I will sing

Abigael Grace

creative Partner  Julia Pascal
reader  Samantha Pearl

The Church is everything for me.  When I can’t sleep, I sing the songs from my childhood. To help. You see I don’t concentrate easily. That’s the problem. Even if I try hard. It’s the headaches. Every day. And learning English is not easy. I have learned the term Post Traumatic Stress Disorder. PTSD. You see they came looking for me. Back home in Kinshasa. That’s the Congo*. Here in England people don’t really know what happened there in 2018. 

For me Jesus is God. He is all powerful. God is incarnated into his son. Il est tout. He is everything. Mary? She is like you and me. But Jesus. He is divine. 

I can’t really talk about what happened to me. Back home. What was done to me. My body hurts still. No I can’t talk about it. 

When I was five years old, when I went to school, my aunt, a sister of my mother, she made my school uniform. Well of course a uniform is uniform but mine, the stitching was special. It was so special that the other girls were jealous. The skirt was blue and the top was black but it was the way that it was sewn that was so different. It was the other parents who wanted to copy the design of the stitching. They told the tailor ‘copy it’ but nobody could. Her name was Vêro. Véronique. Véronique handed her handkerchief to Jesus on the way to Calvary. He wiped his face on it and the image remained.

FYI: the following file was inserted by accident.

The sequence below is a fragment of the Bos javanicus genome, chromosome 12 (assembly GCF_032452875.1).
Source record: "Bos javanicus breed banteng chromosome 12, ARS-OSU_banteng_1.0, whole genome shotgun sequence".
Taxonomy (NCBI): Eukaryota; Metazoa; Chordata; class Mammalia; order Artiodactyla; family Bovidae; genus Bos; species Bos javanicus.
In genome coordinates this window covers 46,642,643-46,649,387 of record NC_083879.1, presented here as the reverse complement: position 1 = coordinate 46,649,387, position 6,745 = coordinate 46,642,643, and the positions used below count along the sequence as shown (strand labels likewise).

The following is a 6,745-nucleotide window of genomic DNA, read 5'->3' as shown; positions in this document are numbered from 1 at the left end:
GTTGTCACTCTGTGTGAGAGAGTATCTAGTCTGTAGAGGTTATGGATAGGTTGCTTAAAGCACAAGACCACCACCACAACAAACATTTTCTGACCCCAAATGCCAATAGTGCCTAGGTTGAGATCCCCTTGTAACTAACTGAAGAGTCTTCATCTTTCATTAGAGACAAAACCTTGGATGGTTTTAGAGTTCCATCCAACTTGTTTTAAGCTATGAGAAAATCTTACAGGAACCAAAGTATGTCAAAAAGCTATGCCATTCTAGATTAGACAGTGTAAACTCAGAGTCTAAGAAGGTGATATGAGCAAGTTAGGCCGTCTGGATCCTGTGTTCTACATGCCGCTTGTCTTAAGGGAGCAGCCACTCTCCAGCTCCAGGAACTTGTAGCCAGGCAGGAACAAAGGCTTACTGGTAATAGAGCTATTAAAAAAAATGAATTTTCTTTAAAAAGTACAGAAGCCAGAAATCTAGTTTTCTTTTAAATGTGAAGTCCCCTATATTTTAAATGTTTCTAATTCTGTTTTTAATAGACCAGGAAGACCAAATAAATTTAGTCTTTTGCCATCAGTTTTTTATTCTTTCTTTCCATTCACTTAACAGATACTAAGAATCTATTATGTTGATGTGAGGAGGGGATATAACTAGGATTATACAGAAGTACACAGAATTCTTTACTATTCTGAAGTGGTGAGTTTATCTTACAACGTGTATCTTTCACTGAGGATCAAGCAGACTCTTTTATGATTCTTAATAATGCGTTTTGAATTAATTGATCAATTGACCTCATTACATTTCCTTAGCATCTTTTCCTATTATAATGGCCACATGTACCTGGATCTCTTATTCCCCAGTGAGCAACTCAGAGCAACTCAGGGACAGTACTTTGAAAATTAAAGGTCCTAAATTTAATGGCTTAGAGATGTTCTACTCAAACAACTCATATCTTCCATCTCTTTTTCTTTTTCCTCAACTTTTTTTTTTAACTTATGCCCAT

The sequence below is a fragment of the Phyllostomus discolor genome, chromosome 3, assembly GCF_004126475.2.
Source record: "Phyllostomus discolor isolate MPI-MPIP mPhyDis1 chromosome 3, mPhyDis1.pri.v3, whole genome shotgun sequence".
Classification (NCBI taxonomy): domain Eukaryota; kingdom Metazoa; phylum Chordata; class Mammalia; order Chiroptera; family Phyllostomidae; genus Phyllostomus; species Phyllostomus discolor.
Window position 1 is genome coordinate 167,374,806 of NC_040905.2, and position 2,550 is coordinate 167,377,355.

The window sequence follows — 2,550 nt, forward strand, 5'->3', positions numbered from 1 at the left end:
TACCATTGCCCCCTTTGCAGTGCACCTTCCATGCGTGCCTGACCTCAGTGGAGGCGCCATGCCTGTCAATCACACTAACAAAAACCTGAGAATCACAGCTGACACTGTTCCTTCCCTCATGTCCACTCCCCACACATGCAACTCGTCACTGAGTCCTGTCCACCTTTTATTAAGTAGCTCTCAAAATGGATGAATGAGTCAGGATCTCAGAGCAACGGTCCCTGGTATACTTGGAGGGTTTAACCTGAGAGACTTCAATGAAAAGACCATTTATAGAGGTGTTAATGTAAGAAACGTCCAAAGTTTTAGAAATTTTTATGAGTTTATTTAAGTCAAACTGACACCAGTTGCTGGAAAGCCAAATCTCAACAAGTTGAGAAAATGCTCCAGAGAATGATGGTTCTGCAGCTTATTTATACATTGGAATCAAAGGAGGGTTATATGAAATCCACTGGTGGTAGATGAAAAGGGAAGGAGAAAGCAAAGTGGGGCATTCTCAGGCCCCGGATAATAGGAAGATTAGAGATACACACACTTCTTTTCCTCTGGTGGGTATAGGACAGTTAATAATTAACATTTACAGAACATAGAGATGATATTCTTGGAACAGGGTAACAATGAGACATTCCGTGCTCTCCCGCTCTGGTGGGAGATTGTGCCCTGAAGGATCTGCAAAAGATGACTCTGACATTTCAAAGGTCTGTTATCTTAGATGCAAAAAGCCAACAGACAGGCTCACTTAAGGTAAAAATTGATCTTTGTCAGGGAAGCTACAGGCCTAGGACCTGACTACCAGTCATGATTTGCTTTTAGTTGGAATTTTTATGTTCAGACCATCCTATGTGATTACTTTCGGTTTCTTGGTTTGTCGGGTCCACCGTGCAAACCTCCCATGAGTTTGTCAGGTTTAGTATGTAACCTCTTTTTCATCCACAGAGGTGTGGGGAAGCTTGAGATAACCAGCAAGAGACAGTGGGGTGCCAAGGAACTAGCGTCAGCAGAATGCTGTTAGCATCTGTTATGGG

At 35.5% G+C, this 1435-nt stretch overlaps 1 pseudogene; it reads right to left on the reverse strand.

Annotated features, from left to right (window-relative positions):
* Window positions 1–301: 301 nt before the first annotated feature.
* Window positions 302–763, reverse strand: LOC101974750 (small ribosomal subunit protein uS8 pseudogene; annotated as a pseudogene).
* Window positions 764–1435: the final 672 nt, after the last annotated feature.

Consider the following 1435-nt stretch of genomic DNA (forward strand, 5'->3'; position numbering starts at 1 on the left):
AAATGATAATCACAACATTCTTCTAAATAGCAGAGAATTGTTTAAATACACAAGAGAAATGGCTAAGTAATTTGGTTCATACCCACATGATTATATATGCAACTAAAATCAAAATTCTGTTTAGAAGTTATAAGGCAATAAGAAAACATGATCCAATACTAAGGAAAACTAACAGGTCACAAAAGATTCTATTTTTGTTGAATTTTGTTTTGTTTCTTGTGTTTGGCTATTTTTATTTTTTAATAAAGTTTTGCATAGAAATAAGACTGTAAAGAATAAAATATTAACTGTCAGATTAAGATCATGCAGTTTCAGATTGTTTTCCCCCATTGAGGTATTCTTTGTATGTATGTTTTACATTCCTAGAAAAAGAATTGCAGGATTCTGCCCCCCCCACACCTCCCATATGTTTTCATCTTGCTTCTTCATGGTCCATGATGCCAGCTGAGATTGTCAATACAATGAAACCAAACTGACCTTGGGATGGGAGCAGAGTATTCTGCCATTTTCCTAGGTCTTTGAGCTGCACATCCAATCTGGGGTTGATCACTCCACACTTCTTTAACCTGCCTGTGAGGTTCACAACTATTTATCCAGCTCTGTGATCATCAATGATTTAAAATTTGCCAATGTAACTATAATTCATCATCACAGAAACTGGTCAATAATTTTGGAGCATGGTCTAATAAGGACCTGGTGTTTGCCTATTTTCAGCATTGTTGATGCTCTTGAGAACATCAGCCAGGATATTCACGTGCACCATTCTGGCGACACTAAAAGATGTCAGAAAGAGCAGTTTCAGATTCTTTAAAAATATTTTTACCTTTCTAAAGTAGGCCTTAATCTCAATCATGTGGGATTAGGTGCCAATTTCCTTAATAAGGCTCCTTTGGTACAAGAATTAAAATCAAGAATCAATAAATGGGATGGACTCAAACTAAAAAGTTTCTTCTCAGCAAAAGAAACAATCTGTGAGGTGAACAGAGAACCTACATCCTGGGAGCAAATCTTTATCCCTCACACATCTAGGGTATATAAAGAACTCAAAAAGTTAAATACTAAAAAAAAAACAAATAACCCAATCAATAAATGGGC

I love to sing. It calms me when the memories come back. They came looking for me.  English people don’t know much about the Congo*. Kinshasa used to be known as Leopoldville. It is the largest city in Africa. There are fifteen million people there. You can check out what happened in my country in 2016, 2017, 2018. I can’t talk about it. But, I was one of the people who protested against the government backed militias. I was in a Freedom Organisation. I was with the Church.

Look it up, you can read about it. Armed groups. Murders. You will read about it. It was when they were looking for me that I knew I would have to seek asylum here. In England.

In England, now, I am getting better. Slowly. But even though I learned English in the Congo, as a child, it does not stick. It is the headaches. I have therapy here from a counsellor. She tells me, ‘When you feel low, sing.’ I love singing. I love music. My counsellor, she tells me, ‘Join a choir, even if it is on Zoom or Youtube.’ 

I will sing. I will dance. It may take me time. But I shall do it. And nobody will follow me, nobody will hurt me ever again.  I was an asylum seeker and now I have done my papers my life will change. I have Jesus. I have myself.  Fresh start.


Abigael Grace

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